Mortgage rates held ground on Friday, as bonds bounced back, following the release of a weaker-than-expected construction data. Current mortgage rates are now very close to 8-month lows, that provides a golden opportunity to homeowners looking to save on their monthly payments with refinancing, as well as new buyers to lock in an ultra-low rate. The most prevalently quoted interest rate on benchmark 30-year fixed conventional mortgages is currently in the range of 3.875% – 4.000% nationwide, according to the latest market data.
In recent trading, pricing on long-dated treasury bonds remained firm. The yield on the 10-year treasury note, which is a bedrock of global finance, closed Friday’s trading session at 2.16%, the same yield as a day earlier. The longer-term, 30-year treasury bond finished the trading session at a yield of 2.78%, unchanged compared to Thursday’s data.
Pricing on mortgage-backed securities (MBS), which lenders use to determine daily mortgage rates, is slightly in the red in the beginning of the new week. If MBS pricing remains in negative territory, there’s a possibility that lenders might change today’s mortgage pricing for the worse.
30-year and 15-year fixed mortgage rates are slightly higher across the country, according to Freddie Mac’s weekly market survey. The Virgnia-based mortgage-finance company’s most up-to-date PMMS survey released Thursday showed, that the average rate on the standard 30-year fixed mortgage nudged higher by 2 basis points to 3.91% in the week ended June 15. On average, mortgage lenders were offering 15-year fixed conventional loans at a rate of 3.18% last week, which marks a 2 basis points increase compared to the previous 3.16% in the prior week. The federal agency’s latest survey also showed, that the average interest rate on the flexible 5-year ARM soared 4 basis points to 3.15% last week.
However, it’s important to note, that the federal agency’s survey was conduced before the release of a surprisingly weak CPI report. And that economic data had a major marketing moving impact, which resulted in a sharp drop in treasury yields. With that said, there’s a good chance that we will see lower mortgage rates in next week’s PMMS survey.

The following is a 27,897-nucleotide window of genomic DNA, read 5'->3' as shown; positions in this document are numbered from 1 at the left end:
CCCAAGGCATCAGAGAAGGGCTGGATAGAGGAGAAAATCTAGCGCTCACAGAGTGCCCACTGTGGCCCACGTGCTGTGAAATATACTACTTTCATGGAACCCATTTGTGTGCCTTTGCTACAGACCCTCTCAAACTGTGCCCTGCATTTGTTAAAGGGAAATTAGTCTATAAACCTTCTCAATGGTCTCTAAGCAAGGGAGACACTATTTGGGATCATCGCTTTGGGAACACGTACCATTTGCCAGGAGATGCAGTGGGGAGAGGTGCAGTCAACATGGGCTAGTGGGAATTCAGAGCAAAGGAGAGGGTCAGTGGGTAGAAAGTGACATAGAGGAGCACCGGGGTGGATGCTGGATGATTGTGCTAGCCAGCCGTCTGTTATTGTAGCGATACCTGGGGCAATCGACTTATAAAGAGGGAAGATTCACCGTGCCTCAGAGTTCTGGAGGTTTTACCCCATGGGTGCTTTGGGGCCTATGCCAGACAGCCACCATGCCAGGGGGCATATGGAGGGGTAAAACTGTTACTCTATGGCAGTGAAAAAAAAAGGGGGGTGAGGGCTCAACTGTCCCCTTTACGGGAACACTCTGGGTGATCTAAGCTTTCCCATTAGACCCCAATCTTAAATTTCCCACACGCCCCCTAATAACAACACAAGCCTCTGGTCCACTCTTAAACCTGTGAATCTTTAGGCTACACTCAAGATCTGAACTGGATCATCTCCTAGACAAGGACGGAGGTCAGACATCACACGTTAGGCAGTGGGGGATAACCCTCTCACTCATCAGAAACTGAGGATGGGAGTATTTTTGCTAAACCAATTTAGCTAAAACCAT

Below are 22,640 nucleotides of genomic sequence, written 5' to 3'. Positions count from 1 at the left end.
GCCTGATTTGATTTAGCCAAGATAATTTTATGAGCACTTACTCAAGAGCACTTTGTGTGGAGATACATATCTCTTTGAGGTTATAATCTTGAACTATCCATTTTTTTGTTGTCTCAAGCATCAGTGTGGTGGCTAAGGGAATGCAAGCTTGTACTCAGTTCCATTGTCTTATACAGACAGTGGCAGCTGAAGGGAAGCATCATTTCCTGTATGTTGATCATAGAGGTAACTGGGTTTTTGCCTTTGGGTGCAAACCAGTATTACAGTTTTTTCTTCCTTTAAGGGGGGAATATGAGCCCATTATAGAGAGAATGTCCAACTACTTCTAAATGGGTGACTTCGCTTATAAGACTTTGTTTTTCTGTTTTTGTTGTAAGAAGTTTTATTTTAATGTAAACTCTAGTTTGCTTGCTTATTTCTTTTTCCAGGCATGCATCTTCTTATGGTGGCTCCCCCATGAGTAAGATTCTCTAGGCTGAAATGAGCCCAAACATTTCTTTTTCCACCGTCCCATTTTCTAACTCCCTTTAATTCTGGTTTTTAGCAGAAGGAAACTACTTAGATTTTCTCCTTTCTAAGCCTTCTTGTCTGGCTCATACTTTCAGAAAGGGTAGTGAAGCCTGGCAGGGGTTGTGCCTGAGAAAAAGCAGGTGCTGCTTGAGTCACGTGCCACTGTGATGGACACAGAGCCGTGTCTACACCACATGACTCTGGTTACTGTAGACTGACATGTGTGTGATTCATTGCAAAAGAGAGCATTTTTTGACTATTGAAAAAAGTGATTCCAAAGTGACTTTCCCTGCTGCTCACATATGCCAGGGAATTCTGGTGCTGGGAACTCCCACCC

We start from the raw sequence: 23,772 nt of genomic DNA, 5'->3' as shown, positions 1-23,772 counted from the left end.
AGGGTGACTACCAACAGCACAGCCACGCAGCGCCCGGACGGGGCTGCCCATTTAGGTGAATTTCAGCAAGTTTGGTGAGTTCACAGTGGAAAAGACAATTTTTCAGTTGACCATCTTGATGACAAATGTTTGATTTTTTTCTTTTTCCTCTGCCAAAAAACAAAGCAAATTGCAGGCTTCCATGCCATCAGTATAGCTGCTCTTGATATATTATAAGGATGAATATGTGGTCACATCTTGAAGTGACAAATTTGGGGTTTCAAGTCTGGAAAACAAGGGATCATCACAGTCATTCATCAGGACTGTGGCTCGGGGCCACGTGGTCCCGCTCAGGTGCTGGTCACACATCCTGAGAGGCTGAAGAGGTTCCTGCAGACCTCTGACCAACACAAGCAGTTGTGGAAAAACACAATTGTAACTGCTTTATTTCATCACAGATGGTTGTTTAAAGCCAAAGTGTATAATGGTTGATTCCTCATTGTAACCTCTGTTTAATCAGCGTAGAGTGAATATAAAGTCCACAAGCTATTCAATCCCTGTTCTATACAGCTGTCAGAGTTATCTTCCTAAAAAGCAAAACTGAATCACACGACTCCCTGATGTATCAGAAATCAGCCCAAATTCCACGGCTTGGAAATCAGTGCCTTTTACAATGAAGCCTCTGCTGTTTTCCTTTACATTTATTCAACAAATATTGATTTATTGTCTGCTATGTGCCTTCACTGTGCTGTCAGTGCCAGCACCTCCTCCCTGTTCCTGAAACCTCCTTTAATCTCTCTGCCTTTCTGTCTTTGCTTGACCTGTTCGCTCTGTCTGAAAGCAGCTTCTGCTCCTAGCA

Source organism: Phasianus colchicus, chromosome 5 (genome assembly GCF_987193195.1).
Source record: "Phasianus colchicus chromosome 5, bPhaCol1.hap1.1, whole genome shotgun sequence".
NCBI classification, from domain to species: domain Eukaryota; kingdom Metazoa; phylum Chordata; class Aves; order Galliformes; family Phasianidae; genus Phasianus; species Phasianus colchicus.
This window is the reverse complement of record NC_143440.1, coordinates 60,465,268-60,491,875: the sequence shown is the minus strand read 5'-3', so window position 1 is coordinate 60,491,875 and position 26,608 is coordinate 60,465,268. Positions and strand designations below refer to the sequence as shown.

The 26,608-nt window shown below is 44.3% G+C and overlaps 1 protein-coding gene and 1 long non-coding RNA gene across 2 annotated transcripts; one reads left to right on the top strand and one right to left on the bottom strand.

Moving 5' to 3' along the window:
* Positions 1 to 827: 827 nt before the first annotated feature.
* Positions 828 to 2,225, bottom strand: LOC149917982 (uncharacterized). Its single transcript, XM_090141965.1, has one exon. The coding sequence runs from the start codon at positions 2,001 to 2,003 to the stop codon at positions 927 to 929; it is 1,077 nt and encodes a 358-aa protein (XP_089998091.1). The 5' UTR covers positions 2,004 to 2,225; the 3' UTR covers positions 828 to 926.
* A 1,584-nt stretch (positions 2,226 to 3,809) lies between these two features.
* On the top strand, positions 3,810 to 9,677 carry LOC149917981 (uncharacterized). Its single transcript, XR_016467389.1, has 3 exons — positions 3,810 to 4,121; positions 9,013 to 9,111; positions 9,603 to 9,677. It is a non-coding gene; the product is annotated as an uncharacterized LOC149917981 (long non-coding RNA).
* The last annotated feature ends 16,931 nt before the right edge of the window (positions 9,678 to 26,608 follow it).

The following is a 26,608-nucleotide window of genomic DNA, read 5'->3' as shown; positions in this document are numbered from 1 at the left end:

As widely expected, the Federal Reserve raised its benchmark lending rate for the third time in six months on Wednesday, which indicates that U.S. policymakers believe the economy is on solid ground. At last week’s FOMC meeting, the central bank hiked the federal funds rate by a quarter point, bringing it to 1.00%-1.25%. At the same time, the Fed maintained its outlook for one more rate increase in 2017, despite growing concerns over weak inflation. Moreover, the Fed announced plans in great detail, that it would gradually reduce its $4.5 trillion balance sheet, starting this year.
Following a busy week packed with significant economic data, and a key Fed event, the week ahead is going to be fairly light on meaningful economic reports. Market participants will turn their attention to Fed speakers this week, as a couple of top U.S. central bank members are scheduled to deliver comments and share their thoughts on monetary policy. Investors and traders will keep an eye on these Fedspeaks for more clues on future monetary policy moves in the light of last week’s Fed rate decision. New York Fed President William Dudley and Chicago Fed chief Charles Evans will kick off this this week’s Fedspeaks, as they are due to make public appearances later this Monday.
On the domestic economic data front, the National Association of Realtors will release May’s existing home sales report on Wednesday. Existing home sales for May likely dropped 0.7% to a seasonally adjusted 5.5 million units, according to the latest forecasts. Back in April, existing home sales declined 2.3% to a seasonally adjusted annual rate of 5.57 million units.
New home sales data for May will see the light of day on Friday. Economists believe that purchases of newly-built U.S. homes likely surged 5.5% to a seasonally adjusted annual rate of 600,000 units last month, following a 11.4% slide in April.
Additional economic reports slated for release this week include fresh readings on jobless claims, as well as Markit manufacturing and service sector indexes.
From a historical perspective current mortgage rates look very attractive, so if you are interested in getting a mortgage these days, this is certainly a good time to lock.